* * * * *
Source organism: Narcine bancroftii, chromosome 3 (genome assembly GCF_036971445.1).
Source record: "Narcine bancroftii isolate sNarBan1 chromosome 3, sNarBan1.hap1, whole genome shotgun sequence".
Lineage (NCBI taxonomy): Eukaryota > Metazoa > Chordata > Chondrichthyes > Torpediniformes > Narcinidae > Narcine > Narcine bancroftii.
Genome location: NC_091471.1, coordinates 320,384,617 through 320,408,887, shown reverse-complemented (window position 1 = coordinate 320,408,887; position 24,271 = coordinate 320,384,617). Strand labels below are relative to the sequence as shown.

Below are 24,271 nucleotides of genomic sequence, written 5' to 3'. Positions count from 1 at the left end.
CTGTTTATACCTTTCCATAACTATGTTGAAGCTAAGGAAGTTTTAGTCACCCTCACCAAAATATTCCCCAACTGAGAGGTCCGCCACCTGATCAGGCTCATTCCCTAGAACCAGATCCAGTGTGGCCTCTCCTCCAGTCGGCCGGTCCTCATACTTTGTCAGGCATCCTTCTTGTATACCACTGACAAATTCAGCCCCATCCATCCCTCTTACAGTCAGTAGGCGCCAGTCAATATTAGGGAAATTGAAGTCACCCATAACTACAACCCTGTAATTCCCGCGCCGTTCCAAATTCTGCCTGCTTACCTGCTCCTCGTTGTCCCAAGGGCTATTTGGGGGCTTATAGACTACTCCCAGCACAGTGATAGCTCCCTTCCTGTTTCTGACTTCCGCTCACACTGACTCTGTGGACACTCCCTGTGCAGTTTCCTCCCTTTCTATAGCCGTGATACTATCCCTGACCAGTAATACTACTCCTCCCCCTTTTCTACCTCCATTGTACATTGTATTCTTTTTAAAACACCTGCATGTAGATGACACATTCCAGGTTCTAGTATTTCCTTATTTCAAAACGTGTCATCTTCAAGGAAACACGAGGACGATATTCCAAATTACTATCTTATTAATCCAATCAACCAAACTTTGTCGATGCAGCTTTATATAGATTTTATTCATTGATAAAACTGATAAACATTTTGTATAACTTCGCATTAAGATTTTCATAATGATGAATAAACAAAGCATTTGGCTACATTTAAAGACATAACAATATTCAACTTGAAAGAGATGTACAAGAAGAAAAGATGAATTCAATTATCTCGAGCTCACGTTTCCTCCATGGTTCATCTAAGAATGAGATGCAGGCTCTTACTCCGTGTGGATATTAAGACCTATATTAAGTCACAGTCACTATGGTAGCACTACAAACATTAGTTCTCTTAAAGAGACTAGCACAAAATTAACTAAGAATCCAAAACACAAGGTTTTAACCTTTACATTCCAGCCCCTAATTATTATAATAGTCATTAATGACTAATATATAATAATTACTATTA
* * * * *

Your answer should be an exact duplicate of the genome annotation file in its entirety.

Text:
Source organism: Narcine bancroftii, chromosome 3 (genome assembly GCF_036971445.1).
Source record: "Narcine bancroftii isolate sNarBan1 chromosome 3, sNarBan1.hap1, whole genome shotgun sequence".
Lineage (NCBI taxonomy): Eukaryota > Metazoa > Chordata > Chondrichthyes > Torpediniformes > Narcinidae > Narcine > Narcine bancroftii.
Genome location: NC_091471.1, coordinates 320,384,617 through 320,408,887, shown reverse-complemented (window position 1 = coordinate 320,408,887; position 24,271 = coordinate 320,384,617). Strand labels below are relative to the sequence as shown.

Below are 24,271 nucleotides of genomic sequence, written 5' to 3'. Positions count from 1 at the left end.
CTGTTTATACCTTTCCATAACTATGTTGAAGCTAAGGAAGTTTTAGTCACCCTCACCAAAATATTCCCCAACTGAGAGGTCCGCCACCTGATCAGGCTCATTCCCTAGAACCAGATCCAGTGTGGCCTCTCCTCCAGTCGGCCGGTCCTCATACTTTGTCAGGCATCCTTCTTGTATACCACTGACAAATTCAGCCCCATCCATCCCTCTTACAGTCAGTAGGCGCCAGTCAATATTAGGGAAATTGAAGTCACCCATAACTACAACCCTGTAATTCCCGCGCCGTTCCAAATTCTGCCTGCTTACCTGCTCCTCGTTGTCCCAAGGGCTATTTGGGGGCTTATAGACTACTCCCAGCACAGTGATAGCTCCCTTCCTGTTTCTGACTTCCGCTCACACTGACTCTGTGGACACTCCCTGTGCAGTTTCCTCCCTTTCTATAGCCGTGATACTATCCCTGACCAGTAATACTACTCCTCCCCCTTTTCTACCTCCATTGTACATTGTATTCTTTTTAAAACACCTGCATGTAGATGACACATTCCAGGTTCTAGTATTTCCTTATTTCAAAACGTGTCATCTTCAAGGAAACACGAGGACGATATTCCAAATTACTATCTTATTAATCCAATCAACCAAACTTTGTCGATGCAGCTTTATATAGATTTTATTCATTGATAAAACTGATAAACATTTTGTATAACTTCGCATTAAGATTTTCATAATGATGAATAAACAAAGCATTTGGCTACATTTAAAGACATAACAATATTCAACTTGAAAGAGATGTACAAGAAGAAAAGATGAATTCAATTATCTCGAGCTCACGTTTCCTCCATGGTTCATCTAAGAATGAGATGCAGGCTCTTACTCCGTGTGGATATTAAGACCTATATTAAGTCACAGTCACTATGGTAGCACTACAAACATTAGTTCTCTTAAAGAGACTAGCACAAAATTAACTAAGAATCCAAAACACAAGGTTTTAACCTTTACATTCCAGCCCCTAATTATTATAATAGTCATTAATGACTAATATATAATAATTACTATTA